#> [4,] "Wed" "Wed" "Wed" "Wed" "Wed" "Wed" "Wed" "Sat"
#> [5,] "Wed" "Wed" "Wed" "Wed" "Wed" "Wed" "Thu" "Thu"
#> --------
#> tail -->
#>        [,1]  [,2]  [,3]  [,4]  [,5]  [,6]  [,7]  [,8]
#> [161,] "Fri" "Fri" "Fri" "Fri" "Sat" "Sat" "Sat" "Sat"
#> [162,] "Fri" "Fri" "Fri" "Sat" "Sat" "Sat" "Sat" "Sat"
#> [163,] "Fri" "Fri" "Sat" "Sat" "Sat" "Sat" "Sat" "Sat"
#> [164,] "Fri" "Sat" "Sat" "Sat" "Sat" "Sat" "Sat" "Sat"
#> [165,] "Sat" "Sat" "Sat" "Sat" "Sat" "Sat" "Sat" "Sat"


fibonacci <- c(1L, 2L, 3L, 5L, 8L, 13L, 21L, 34L)
permsFib <- permuteGeneral(fibonacci, 5, TRUE)

ht(permsFib)
#> head -->
#>      [,1] [,2] [,3] [,4] [,5]
#> [1,]    1    1    1    1    1
#> [2,]    1    1    1    1    2
#> [3,]    1    1    1    1    3
#> [4,]    1    1    1    1    5
#> [5,]    1    1    1    1    8
#> --------
#> tail -->
#>          [,1] [,2] [,3] [,4] [,5]
#> [32764,]   34   34   34   34    5
#> [32765,]   34   34   34   34    8
#> [32766,]   34   34   34   34   13
#> [32767,]   34   34   34   34   21
#> [32768,]   34   34   34   34   34


## N.B. class is preserved
class(fibonacci)
#> [1] "integer"

class(permsFib[1, ])
#> [1] "integer"

## Binary representation of all numbers from 0 to 1023
ht(permuteGeneral(0:1, 10, T))
#> head -->
#>      [,1] [,2] [,3] [,4] [,5] [,6] [,7] [,8] [,9] [,10]
#> [1,]    0    0    0    0    0    0    0    0    0     0
#> [2,]    0    0    0    0    0    0    0    0    0     1
#> [3,]    0    0    0    0    0    0    0    0    1     0
#> [4,]    0    0    0    0    0    0    0    0    1     1
#> [5,]    0    0    0    0    0    0    0    1    0     0
#> --------
#> tail -->
#>         [,1] [,2] [,3] [,4] [,5] [,6] [,7] [,8] [,9] [,10]
#> [1020,]    1    1    1    1    1    1    1    0    1     1
#> [1021,]    1    1    1    1    1    1    1    1    0     0
#> [1022,]    1    1    1    1    1    1    1    1    0     1
#> [1023,]    1    1    1    1    1    1    1    1    1     0
#> [1024,]    1    1    1    1    1    1    1    1    1     1

Working with Multisets

Sometimes, the standard combination/permutation functions don't quite get us to our desired goal. For example, one may need all permutations of a vector with some of the elements repeated a specific number of times (i.e. a multiset). Consider the following vector a <- c(1,1,1,1,2,2,2,7,7,7,7,7) and one would like to find permutations of a of length 6. Using traditional methods, we would need to generate all permutations, then eliminate duplicate values. Even considering that permuteGeneral is very efficient, this approach is clunky and not as fast as it could be. Observe:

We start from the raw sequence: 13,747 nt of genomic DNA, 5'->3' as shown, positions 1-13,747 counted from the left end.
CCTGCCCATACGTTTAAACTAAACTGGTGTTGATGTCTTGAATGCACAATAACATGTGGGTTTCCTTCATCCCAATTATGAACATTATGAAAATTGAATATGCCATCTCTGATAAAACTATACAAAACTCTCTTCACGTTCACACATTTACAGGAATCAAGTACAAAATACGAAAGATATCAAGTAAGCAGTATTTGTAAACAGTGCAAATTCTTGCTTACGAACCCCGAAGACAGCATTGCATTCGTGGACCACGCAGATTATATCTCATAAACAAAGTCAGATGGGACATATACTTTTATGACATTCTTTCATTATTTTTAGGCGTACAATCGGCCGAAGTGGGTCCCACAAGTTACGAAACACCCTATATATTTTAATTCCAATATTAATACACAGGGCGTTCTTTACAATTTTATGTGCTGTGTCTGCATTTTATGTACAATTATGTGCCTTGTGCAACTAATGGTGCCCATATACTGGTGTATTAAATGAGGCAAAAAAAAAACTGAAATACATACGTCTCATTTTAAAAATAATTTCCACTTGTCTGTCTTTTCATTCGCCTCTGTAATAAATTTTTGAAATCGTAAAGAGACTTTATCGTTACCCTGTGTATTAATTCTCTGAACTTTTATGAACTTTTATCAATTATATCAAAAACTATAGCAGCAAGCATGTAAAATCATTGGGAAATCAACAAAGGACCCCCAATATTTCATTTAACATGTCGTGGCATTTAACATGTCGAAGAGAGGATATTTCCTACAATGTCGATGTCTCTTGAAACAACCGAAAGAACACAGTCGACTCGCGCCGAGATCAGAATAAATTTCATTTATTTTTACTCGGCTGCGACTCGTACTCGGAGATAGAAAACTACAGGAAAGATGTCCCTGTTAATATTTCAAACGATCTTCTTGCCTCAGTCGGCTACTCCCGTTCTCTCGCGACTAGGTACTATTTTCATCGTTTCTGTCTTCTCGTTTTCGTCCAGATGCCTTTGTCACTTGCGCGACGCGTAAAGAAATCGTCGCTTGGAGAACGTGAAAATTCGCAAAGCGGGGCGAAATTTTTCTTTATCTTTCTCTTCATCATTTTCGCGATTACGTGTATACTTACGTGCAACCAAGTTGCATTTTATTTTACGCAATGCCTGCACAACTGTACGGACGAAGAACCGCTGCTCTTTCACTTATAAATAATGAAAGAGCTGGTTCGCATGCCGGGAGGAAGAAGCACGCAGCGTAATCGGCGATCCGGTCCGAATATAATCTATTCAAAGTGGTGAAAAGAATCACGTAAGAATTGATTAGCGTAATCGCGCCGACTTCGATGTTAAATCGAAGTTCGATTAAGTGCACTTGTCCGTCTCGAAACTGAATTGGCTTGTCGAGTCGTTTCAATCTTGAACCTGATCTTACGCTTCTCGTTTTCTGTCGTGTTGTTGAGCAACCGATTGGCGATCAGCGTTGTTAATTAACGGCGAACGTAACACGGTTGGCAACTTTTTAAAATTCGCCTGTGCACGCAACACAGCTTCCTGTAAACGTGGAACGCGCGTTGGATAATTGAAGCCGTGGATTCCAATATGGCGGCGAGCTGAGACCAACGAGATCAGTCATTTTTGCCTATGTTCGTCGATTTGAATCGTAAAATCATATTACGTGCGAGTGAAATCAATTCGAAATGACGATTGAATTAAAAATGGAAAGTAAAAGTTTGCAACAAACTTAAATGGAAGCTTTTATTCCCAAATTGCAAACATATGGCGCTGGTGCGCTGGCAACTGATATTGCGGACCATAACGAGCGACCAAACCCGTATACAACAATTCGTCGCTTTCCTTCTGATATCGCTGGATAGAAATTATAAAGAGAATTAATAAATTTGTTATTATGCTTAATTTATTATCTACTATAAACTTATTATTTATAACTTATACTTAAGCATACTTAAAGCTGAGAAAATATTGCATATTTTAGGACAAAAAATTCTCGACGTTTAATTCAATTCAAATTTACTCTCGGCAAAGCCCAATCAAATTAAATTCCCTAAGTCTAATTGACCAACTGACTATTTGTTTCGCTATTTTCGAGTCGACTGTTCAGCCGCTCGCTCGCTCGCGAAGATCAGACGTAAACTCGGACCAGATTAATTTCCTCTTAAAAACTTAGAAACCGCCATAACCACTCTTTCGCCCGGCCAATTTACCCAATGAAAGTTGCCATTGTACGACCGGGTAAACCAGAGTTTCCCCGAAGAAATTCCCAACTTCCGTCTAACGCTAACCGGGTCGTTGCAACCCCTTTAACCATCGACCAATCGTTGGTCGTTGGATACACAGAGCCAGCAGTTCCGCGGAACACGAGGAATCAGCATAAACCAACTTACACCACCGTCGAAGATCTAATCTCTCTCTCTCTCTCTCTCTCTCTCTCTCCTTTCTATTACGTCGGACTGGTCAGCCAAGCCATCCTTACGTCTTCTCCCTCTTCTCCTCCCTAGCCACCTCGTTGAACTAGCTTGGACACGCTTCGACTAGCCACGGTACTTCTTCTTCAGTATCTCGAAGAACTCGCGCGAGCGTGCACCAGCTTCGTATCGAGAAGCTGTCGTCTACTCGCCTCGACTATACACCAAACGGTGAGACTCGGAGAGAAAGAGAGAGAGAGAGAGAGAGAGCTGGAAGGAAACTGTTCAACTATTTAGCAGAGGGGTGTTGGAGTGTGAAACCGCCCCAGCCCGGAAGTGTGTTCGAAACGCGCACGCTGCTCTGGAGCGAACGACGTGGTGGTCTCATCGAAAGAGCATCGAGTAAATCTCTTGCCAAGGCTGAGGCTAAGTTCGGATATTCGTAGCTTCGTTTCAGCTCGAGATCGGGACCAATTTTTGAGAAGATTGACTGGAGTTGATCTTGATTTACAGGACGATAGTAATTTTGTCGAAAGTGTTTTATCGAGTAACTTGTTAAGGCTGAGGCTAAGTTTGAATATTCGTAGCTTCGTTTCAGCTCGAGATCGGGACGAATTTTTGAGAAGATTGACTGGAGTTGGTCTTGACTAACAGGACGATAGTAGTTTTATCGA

getPermsWithSpecificRepetition <- function(z, n) {
    b <- permuteGeneral(z, n)
    myDupes <- duplicated(b)
    b[!myDupes, ]
}

a <- c(1,1,1,1,2,2,2,7,7,7,7,7)

system.time(test <- getPermsWithSpecificRepetition(a, 6))
#>   user  system elapsed
#>  2.477   0.069   2.553

Enter freqs

Situations like this call for the use of the freqs argument. Simply, enter the number of times each unique element is repeated and Voila!

system.time(test2 <- permuteGeneral(unique(a), 6, freqs = rle(a)$lengths))
#>  user  system elapsed
#>     0       0       0

identical(test, test2)
#> [1] TRUE

Here are some more general examples with multisets:

## Generate all permutations of a vector with specific
## length of repetition for each element (i.e. multiset)
ht(permuteGeneral(3, freqs = c(1,2,2)))
#> head -->
#>      [,1] [,2] [,3] [,4] [,5]
#> [1,]    1    2    2    3    3
#> [2,]    1    2    3    2    3
#> [3,]    1    2    3    3    2
#> [4,]    1    3    2    2    3
#> [5,]    1    3    2    3    2
#> --------
#> tail -->
#>       [,1] [,2] [,3] [,4] [,5]
#> [26,]    3    2    3    1    2
#> [27,]    3    2    3    2    1
#> [28,]    3    3    1    2    2
#> [29,]    3    3    2    1    2
#> [30,]    3    3    2    2    1

## or combinations of a certain length
comboGeneral(3, 2, freqs = c(1,2,2))
#>      [,1] [,2]
#> [1,]    1    2
#> [2,]    1    3
#> [3,]    2    2
#> [4,]    2    3
#> [5,]    3    3

Parallel Computing

Using the parameter Parallel or nThreads, we can generate combinations/permutations with greater efficiency.

library(microbenchmark)

## RcppAlgos uses the "number of threads available minus one" when Parallel is TRUE
RcppAlgos::stdThreadMax()
#> [1] 8

## Compared to combn using 4 threads
microbenchmark(combn = combn(25, 10),
               serAlgos = comboGeneral(25, 10),
               parAlgos = comboGeneral(25, 10, nThreads = 4),
               times = 10,
               unit = "relative")
#> Unit: relative
#>      expr        min         lq      mean    median        uq       max neval cld
#>     combn 117.041129 113.265819 41.953407 67.182638 22.416065 17.111740    10   b
#>  serAlgos   1.871675   1.802551  1.524188  2.206488  1.181195  1.097826    10  a
#>  parAlgos   1.000000   1.000000  1.000000  1.000000  1.000000  1.000000    10  a


## Using 7 cores w/ Parallel = TRUE
microbenchmark(serial = comboGeneral(20, 10, freqs = rep(1:4, 5)),
             parallel = comboGeneral(20, 10, freqs = rep(1:4, 5), Parallel = TRUE),
             unit = "relative")
#> Unit: relative
#>      expr      min       lq     mean   median       uq     max neval cld
#>    serial 3.027218 2.983932 2.830728 2.981056 2.885341 1.58061   100   b
#>  parallel 1.000000 1.000000 1.000000 1.000000 1.000000 1.00000   100  a

Using arguments lower and upper